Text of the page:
Over 50 countries, producing more than 50% of global emissions, have already set a net zero emissions target and it’s likely more will follow suit before or at the Glasgow COP26 meeting in November. The World Resources Institute (WRI) has answered eight questions about net zero including: What does it mean? By when? What needs to happen? Is the world on track? (No!) Are net zero targets just greenwashing at the national level? (Not necessarily but that’s a big danger.) The top graphic below displays the timelines needed to reach net zero for CO2 alone and for all greenhouse gases while having a reasonable chance (but no guarantee) of keeping warming under 1.5oC and 2oC. To stay under 1.5, the world needs to reach net zero emissions for CO2 by 2050 and for all greenhouse gases by 2065. We’ve got about 30 years more to stay under the much more dangerous 2oC. The lower graphic presents the WRI’s ten suggested solutions for reducing greenhouse gas emissions.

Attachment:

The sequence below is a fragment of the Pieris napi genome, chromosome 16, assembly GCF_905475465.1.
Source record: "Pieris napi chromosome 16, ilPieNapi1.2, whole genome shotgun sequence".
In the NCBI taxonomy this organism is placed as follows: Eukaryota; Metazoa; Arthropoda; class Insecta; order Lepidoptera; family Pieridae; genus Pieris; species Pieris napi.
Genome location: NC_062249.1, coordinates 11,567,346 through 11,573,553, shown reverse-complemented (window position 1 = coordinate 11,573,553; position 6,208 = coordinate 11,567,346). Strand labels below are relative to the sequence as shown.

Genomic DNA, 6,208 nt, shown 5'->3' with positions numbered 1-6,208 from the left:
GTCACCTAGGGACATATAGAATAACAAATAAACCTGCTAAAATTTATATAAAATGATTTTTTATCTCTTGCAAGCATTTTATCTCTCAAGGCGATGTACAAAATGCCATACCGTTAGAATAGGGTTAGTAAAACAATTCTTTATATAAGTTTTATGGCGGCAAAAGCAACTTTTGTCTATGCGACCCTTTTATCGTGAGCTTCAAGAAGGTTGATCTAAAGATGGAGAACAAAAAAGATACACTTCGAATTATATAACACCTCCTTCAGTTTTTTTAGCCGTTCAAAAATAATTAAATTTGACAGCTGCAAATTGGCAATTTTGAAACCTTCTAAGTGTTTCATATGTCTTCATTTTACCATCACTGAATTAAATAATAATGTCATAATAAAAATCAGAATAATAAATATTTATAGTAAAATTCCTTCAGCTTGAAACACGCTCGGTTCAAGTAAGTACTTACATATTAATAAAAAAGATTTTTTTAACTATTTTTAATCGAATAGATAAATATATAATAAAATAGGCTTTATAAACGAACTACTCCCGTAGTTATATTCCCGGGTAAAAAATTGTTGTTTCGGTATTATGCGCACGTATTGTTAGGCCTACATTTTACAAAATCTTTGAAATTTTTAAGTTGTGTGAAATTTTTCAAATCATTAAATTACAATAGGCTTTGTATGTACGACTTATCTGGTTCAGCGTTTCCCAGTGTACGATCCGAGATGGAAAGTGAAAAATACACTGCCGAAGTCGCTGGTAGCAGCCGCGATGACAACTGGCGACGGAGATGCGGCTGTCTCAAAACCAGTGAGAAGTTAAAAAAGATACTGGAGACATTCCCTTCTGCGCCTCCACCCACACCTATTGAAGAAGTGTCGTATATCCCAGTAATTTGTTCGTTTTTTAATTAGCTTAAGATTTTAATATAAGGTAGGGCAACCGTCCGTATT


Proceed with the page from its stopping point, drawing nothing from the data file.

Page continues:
The International Energy Agency (IEA) report that I mentioned on May 30th puts a little flesh onto some of the WRI’s recommendations. The first graphic below provides examples of the changes that will be required between now and 2030 to get us on the net zero pathway, remembering that world population and GDP will continue to increase. Wind and solar capacity combined will need to increase four-fold and electric vehicle sales eighteen-fold, while energy usage per unit of GDP will need to decrease by approximately one-third.
The next graphic displays changes to, what the IEA calls, ‘energy security indicators’ between now and 2050 on the net zero pathway. Oil supply will plummet from 90 million barrels per day to 25 million (but the OPEC countries’ share will increase), the demand for minerals critical to the energy transition will increase more than six-fold, and solar PV and wind’s share of electricity generation will increase from less than 10% to almost 70%
The good news for people’s lives from all this is that by 2030 there will be a net increase of 25 million jobs and two million fewer premature deaths from air pollution, and that the benefits will be experienced in developing as well as developed countries. There are large roles for governments and citizens in all this but, get this Scotty, if you want citizen support for the introduction of challenging changes ‘decisions must be transparent, just and cost-effective.’ Three words you don’t normally associate with governments in Australia.
If you’re not quite sure what a trophic level is (mentioned in the article above about marine pollution), perhaps the diagram below that illustrates trophic levels in the soil’s food chain will help.